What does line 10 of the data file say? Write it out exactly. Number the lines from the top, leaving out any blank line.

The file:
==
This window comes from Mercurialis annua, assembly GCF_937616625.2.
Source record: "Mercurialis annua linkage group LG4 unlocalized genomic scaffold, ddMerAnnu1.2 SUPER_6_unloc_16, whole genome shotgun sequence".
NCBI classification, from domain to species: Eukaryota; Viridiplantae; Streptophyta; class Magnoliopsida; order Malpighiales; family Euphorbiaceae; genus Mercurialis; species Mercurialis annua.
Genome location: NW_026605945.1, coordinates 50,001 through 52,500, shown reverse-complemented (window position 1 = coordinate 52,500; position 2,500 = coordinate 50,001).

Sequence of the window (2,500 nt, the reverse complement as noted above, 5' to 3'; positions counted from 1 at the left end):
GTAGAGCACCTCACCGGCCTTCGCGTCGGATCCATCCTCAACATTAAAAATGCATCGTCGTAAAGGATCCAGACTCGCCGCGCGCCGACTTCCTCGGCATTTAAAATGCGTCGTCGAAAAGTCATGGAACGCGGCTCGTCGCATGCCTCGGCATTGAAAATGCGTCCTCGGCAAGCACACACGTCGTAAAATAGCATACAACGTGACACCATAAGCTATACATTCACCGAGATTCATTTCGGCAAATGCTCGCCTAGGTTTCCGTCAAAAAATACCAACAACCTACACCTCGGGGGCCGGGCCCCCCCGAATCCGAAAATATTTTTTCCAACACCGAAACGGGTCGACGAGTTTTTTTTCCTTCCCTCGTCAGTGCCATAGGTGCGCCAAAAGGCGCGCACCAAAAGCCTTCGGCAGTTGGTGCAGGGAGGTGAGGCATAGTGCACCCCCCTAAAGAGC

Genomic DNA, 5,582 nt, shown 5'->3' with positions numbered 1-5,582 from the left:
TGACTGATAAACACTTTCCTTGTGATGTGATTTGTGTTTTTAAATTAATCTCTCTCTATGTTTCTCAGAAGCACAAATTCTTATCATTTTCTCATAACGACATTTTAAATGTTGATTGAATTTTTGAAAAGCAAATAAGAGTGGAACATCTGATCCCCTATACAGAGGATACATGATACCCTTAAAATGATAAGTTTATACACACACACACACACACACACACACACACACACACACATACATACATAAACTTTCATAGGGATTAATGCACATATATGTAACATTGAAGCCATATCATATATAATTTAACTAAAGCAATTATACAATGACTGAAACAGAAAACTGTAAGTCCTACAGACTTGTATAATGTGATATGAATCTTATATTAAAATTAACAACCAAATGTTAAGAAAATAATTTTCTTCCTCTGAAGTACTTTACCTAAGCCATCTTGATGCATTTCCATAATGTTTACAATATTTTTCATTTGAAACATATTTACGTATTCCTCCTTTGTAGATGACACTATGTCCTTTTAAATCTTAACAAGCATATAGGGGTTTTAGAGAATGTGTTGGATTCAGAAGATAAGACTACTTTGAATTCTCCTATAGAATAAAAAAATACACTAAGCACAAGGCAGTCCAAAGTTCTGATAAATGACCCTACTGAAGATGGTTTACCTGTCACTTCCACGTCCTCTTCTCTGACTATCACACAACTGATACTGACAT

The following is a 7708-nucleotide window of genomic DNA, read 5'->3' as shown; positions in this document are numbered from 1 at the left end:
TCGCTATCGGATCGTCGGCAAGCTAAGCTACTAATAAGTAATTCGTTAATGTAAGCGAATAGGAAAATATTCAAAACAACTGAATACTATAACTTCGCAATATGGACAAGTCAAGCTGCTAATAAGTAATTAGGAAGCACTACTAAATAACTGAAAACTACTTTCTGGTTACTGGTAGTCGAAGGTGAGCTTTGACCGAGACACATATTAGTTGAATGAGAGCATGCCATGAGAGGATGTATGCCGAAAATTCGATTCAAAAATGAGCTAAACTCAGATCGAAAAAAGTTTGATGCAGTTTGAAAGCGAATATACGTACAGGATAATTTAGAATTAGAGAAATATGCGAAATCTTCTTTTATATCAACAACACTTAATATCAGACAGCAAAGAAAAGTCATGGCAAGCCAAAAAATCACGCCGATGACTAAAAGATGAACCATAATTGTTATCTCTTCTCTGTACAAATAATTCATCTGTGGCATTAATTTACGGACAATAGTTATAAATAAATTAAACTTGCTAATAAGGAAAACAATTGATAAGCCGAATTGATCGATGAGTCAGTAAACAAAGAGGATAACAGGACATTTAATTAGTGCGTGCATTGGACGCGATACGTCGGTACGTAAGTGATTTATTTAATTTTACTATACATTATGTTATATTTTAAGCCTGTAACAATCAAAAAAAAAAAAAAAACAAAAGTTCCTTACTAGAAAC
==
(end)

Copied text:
TCGCTATCGGATCGTCGGCAAGCTAAGCTACTAATAAGTAATTCGTTAATGTAAGCGAATAGGAAAATATTCAAAACAACTGAATACTATAACTTCGCAATATGGACAAGTCAAGCTGCTAATAAGTAATTAGGAAGCACTACTAAATAACTGAAAACTACTTTCTGGTTACTGGTAGTCGAAGGTGAGCTTTGACCGAGACACATATTAGTTGAATGAGAGCATGCCATGAGAGGATGTATGCCGAAAATTCGATTCAAAAATGAGCTAAACTCAGATCGAAAAAAGTTTGATGCAGTTTGAAAGCGAATATACGTACAGGATAATTTAGAATTAGAGAAATATGCGAAATCTTCTTTTATATCAACAACACTTAATATCAGACAGCAAAGAAAAGTCATGGCAAGCCAAAAAATCACGCCGATGACTAAAAGATGAACCATAATTGTTATCTCTTCTCTGTACAAATAATTCATCTGTGGCATTAATTTACGGACAATAGTTATAAATAAATTAAACTTGCTAATAAGGAAAACAATTGATAAGCCGAATTGATCGATGAGTCAGTAAACAAAGAGGATAACAGGACATTTAATTAGTGCGTGCATTGGACGCGATACGTCGGTACGTAAGTGATTTATTTAATTTTACTATACATTATGTTATATTTTAAGCCTGTAACAATCAAAAAAAAAAAAAAAACAAAAGTTCCTTACTAGAAAC